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     In addition Mr. Lennon will receive restricted stock awards for up to 350,000 shares of the Company stock pursuant to the terms of his employment agreement. Mr. Lennon will be issued restricted stock awards for 35,000 shares on each of January 1, 2006 and the next four anniversaries of that date. If Mr. Lennon’s employment is terminated by the Company without cause or by Mr. Lennon for good reason, or as a result of Mr. Lennon’s death or disability, Mr. Lennon will be issued a prorated portion of the relevant annual restricted stock award as of the date his employment is terminated. Mr. Lennon will be issued restricted stock awards for an additional 35,000 shares on each of January 1, 2006 and the next four anniversaries of that date based on the Company’s achievement of certain performance goals. If Mr. Lennon’s employment is terminated by the Company without cause or by Mr. Lennon for good reason, or as a result of Mr. Lennon’s death or disability, Mr. Lennon will be issued a prorated portion of the relevant annual performance award as if the relevant annual performance goal had been reached, prorated to the date his employment is terminated and granted as of the date his employment is terminated: These restricted stock awards will be issued outside of the Company’s equity incentive plans, including the Company’s 2004 Equity Incentive Plan (the 2004 Plan), but subject to the terms and conditions of the Plan. The restricted stock awards will be subject to a forfeiture restriction that will lapse on the first anniversary of their respective dates of issuance. In addition, the forfeiture restriction will lapse on an accelerated basis under certain circumstances in the event of a company transaction or change in control as provided in the Plan.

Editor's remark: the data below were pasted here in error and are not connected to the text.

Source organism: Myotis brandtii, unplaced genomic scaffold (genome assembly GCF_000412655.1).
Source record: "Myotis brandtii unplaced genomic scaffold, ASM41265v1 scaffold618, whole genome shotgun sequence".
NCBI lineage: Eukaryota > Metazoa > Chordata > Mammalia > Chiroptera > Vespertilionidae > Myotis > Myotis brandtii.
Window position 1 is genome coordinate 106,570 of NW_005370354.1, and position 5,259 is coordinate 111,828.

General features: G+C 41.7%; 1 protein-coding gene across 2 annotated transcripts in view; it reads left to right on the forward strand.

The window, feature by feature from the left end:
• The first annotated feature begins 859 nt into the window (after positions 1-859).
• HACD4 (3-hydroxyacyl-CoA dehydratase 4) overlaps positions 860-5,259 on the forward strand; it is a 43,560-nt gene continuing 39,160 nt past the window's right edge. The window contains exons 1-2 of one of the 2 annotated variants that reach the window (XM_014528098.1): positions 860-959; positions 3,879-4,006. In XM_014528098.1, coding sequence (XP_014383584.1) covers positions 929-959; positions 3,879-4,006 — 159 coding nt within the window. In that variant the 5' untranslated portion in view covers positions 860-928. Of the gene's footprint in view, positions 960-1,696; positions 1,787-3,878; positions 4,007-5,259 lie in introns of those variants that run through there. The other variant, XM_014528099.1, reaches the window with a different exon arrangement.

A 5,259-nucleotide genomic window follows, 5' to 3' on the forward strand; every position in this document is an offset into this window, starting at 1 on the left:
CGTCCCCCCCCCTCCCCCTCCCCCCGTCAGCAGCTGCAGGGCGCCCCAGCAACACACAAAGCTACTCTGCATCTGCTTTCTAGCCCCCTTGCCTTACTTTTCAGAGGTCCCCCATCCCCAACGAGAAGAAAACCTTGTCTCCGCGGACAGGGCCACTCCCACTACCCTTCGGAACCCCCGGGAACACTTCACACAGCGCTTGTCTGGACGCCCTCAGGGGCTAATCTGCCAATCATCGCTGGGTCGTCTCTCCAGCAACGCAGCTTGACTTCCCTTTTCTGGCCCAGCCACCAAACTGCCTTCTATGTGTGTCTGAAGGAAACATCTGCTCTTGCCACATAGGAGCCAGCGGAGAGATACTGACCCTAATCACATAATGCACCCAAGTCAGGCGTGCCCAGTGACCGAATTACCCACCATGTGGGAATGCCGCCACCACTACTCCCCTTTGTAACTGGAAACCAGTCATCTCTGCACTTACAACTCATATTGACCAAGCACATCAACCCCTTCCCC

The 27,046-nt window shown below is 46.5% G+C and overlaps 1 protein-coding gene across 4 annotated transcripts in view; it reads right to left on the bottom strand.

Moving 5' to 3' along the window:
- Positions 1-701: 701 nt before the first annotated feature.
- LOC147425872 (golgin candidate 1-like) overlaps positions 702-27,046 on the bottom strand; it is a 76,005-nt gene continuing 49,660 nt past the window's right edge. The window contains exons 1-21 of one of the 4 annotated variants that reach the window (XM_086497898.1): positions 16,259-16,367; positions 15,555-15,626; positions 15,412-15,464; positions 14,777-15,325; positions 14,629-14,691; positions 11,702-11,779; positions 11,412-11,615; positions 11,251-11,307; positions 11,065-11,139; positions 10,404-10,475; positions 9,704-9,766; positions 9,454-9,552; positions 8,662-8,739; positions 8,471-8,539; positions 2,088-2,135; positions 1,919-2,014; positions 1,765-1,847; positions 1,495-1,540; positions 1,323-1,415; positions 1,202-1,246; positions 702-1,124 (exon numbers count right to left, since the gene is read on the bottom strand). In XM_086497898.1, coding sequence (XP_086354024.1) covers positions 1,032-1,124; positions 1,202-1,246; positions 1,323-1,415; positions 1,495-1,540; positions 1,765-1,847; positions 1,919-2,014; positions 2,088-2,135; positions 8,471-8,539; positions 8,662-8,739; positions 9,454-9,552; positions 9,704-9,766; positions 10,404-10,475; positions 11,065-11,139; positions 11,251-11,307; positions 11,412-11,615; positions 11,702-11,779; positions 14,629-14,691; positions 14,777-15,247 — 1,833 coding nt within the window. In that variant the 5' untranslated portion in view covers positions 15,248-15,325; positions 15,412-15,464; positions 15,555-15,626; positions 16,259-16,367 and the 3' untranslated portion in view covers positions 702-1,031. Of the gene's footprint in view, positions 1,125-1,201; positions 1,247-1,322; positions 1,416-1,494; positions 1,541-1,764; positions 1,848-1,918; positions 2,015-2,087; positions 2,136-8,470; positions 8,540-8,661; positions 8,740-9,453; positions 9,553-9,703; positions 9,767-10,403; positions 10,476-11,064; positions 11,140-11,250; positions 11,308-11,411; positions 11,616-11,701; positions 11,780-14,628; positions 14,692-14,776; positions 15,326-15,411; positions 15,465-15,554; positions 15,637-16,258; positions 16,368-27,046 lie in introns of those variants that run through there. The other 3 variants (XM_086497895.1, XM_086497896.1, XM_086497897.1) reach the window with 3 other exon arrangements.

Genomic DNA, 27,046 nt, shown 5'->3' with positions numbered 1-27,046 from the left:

On March 30, 2005 the Board approved an amendment to the Employment Agreement between John Lennon and the Company dated July 15, 2004 to provide that if Mr. Lennon’s employment with the Company is terminated without cause or for good reason during 2005, Mr. Lennon will receive the full amount of the restricted stock awards that would otherwise be made on January 1, 2006 as if the conditions to such awards had been satisfied, and such awards will be fully vested.

     We entered into an employment agreement with Mr. McGrath on October 25, 1999. The agreement provides for a base compensation plus quarterly and annual bonuses based on the Company and Mr. McGrath achieving certain performance targets set by the Chief Executive Officer. The total amount of these annual bonuses can total up to 30% of Mr. McGrath’s base compensation. If Mr. McGrath is terminated without cause (as defined in the agreement), he is entitled to three month’s base salary plus a pro rata portion of any incentive bonuses earned during the year of termination.